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Pope Francis reportedly strips US Cardinal Burke of salary, evicts him from apartment

Pope Francis looks on during his weekly general audience on September 20, 2023, at St Peter's square in The Vatican.
Pope Francis looks on during his weekly general audience on September 20, 2023, at St Peter's square in The Vatican. | TIZIANA FABI/AFP via Getty Images

Pope Francis is reportedly stripping conservative U.S. Cardinal Raymond L. Burke of his salary and Vatican apartment as punishment for fomenting "disunity" in the Roman Catholic Church.

Francis announced he was taking such actions against the conservative American prelate during a Nov. 20 meeting of the heads of Vatican offices, according to two sources who attended the meeting and spoke to The Associated Press on condition of anonymity.

One source told the outlet that Francis was evicting Burke from his subsidized Vatican apartment and stopping his retired cardinal's salary because he was using such privileges against the church. Another source claimed the pontiff accused Burke of sowing "disunity."

"Cardinal Burke is my enemy, so I take away his apartment and his salary," the pope said, according to an anonymous source at the meeting who spoke to conservative Italian newspaper La Nuova Bussola Quotidiana, as noted by Catholic News Agency.

Burke had not yet received notification of the papal punishment against him as of Tuesday, his secretary told the AP.

Burke, who was made a cardinal in 2010 by Pope Benedict XVI, has attracted support from traditionalist Catholics amid his outspoken criticism of Francis, whose leadership he said in 2014 has given some Catholics "a strong sense that the Church is like a ship without a rudder."

Burke has twice joined other conservative cardinals in firing off "dubia" — or formal requests for clarity — to Francis regarding contentious doctrinal questions.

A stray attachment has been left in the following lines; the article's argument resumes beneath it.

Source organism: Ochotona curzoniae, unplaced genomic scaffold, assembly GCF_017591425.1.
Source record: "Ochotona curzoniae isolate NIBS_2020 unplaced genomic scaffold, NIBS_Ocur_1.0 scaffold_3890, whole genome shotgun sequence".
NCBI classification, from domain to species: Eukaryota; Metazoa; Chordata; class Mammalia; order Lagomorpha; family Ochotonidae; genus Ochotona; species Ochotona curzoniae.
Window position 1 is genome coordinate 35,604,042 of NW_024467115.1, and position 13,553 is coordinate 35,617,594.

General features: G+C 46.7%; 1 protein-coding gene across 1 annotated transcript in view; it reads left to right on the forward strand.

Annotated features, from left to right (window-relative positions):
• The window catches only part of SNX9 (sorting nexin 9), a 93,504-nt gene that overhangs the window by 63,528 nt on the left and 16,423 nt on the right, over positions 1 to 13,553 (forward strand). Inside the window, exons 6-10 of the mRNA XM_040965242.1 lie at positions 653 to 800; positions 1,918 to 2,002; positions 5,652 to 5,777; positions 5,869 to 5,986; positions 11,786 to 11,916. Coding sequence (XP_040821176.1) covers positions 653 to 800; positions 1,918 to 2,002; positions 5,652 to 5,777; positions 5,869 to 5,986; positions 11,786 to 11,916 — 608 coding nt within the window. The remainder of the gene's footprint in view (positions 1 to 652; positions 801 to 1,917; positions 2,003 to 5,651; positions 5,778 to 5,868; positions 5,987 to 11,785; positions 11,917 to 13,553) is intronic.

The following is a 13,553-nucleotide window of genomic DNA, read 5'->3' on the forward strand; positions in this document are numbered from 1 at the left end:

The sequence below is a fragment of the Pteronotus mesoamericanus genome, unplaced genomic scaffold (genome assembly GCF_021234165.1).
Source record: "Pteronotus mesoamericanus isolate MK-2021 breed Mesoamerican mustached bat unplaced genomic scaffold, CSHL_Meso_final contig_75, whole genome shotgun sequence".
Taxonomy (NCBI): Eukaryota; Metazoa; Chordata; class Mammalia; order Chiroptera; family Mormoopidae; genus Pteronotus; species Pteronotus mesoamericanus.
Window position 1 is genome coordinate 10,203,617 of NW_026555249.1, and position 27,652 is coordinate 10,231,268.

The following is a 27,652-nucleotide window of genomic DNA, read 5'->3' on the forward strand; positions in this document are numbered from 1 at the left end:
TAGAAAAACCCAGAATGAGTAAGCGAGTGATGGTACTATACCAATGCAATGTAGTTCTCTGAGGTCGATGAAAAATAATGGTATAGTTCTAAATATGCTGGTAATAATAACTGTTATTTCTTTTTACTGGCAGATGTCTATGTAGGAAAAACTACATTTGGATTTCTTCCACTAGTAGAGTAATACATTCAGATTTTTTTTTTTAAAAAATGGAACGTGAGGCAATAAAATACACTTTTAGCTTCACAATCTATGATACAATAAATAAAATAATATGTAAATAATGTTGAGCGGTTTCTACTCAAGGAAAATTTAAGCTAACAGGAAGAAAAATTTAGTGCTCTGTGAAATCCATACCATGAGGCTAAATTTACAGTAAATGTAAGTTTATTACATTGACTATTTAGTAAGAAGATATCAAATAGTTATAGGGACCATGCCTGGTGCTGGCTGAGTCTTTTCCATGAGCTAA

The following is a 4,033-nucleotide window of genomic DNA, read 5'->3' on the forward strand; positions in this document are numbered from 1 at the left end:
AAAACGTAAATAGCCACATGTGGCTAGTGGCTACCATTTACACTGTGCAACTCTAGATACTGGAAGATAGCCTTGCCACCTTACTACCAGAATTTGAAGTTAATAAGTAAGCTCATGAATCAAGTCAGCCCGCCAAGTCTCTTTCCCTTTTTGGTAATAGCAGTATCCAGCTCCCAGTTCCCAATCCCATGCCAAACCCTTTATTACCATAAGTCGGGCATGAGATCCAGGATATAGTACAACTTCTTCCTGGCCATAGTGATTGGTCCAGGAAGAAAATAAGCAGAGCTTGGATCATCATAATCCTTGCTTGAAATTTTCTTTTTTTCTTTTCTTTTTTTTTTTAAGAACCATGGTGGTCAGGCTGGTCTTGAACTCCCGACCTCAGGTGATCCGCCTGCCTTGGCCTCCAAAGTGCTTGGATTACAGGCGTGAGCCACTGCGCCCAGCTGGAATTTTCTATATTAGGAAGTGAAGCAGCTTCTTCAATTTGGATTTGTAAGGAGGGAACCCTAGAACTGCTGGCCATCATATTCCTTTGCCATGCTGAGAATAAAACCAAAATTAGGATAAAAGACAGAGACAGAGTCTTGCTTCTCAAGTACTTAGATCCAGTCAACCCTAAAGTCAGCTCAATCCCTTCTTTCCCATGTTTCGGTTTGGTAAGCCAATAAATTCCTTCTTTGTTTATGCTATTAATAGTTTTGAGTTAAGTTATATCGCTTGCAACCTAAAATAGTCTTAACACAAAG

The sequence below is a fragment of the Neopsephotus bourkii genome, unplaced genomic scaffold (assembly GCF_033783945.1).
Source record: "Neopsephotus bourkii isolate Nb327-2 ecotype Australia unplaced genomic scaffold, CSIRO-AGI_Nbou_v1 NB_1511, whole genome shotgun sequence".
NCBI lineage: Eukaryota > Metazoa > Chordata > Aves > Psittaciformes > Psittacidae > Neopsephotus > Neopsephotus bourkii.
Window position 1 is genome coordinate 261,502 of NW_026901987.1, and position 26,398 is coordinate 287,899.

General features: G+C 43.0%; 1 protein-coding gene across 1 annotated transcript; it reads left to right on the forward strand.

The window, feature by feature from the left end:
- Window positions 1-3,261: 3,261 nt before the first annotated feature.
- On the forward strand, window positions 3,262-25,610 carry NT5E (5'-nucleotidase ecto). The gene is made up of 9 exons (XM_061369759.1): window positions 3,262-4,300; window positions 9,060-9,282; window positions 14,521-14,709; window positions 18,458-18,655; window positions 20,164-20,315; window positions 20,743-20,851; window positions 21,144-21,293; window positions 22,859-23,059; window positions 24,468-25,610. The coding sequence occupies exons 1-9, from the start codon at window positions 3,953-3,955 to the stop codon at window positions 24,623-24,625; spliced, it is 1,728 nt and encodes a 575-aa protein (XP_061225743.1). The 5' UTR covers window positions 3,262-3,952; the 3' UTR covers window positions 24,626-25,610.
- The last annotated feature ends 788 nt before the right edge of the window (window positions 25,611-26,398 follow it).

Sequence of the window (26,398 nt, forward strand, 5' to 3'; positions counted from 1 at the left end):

Francis did not respond to their first request for clarity about his outreach to divorced and remarried Catholics, the AP noted.

In July, Burke and five other cardinals requested clarity regarding the interpretation of Divine Revelation, the blessing of same-sex unions, synodality, ordination of women, and repentance as a necessary condition for sacramental absolution, according to Vatican News.

Francis responded to the dubia days before the Synod on Synodality that began on Oct. 9, which Burke criticized in an Oct. 2 press conference.

"It is unfortunately very clear that the invocation of the Holy Spirit by some has for its purpose the advancement of an agenda that is more political and human than ecclesial and divine," Burke said.

Burke faced repeated demotions during Francis' papacy.

In 2014, the pope removed Burke from his position as head of the Supreme Tribunal of the Apostolic Signatura, which is the Vatican's highest court to which he had been appointed by Benedict XVI in 2008.

Burke has also lost his position in the Congregation for Divine Worship and his patronage of the Sovereign Military Order of Malta.

Burke and Francis also seemed to clash over COVID-19 vaccinations, with Francis hitting at vaccine "negationists" among the College of Cardinals and referencing Burke as one of them in 2021, according to the AP.

The pope's reported actions against Burke come weeks after he removed Joseph E. Strickland — another outspoken American critic of his papacy — from his post as bishop of Tyler, Texas.

Strickland blasted reports of Burke's punishment as "an atrocity that must be opposed" if true. "If it is false information it needs to be corrected immediately."

The Vatican has not denied the reports, with spokesperson Matteo Bruni referring reporters to Burke and saying, "I don't have anything particular to say about that," according to the AP.

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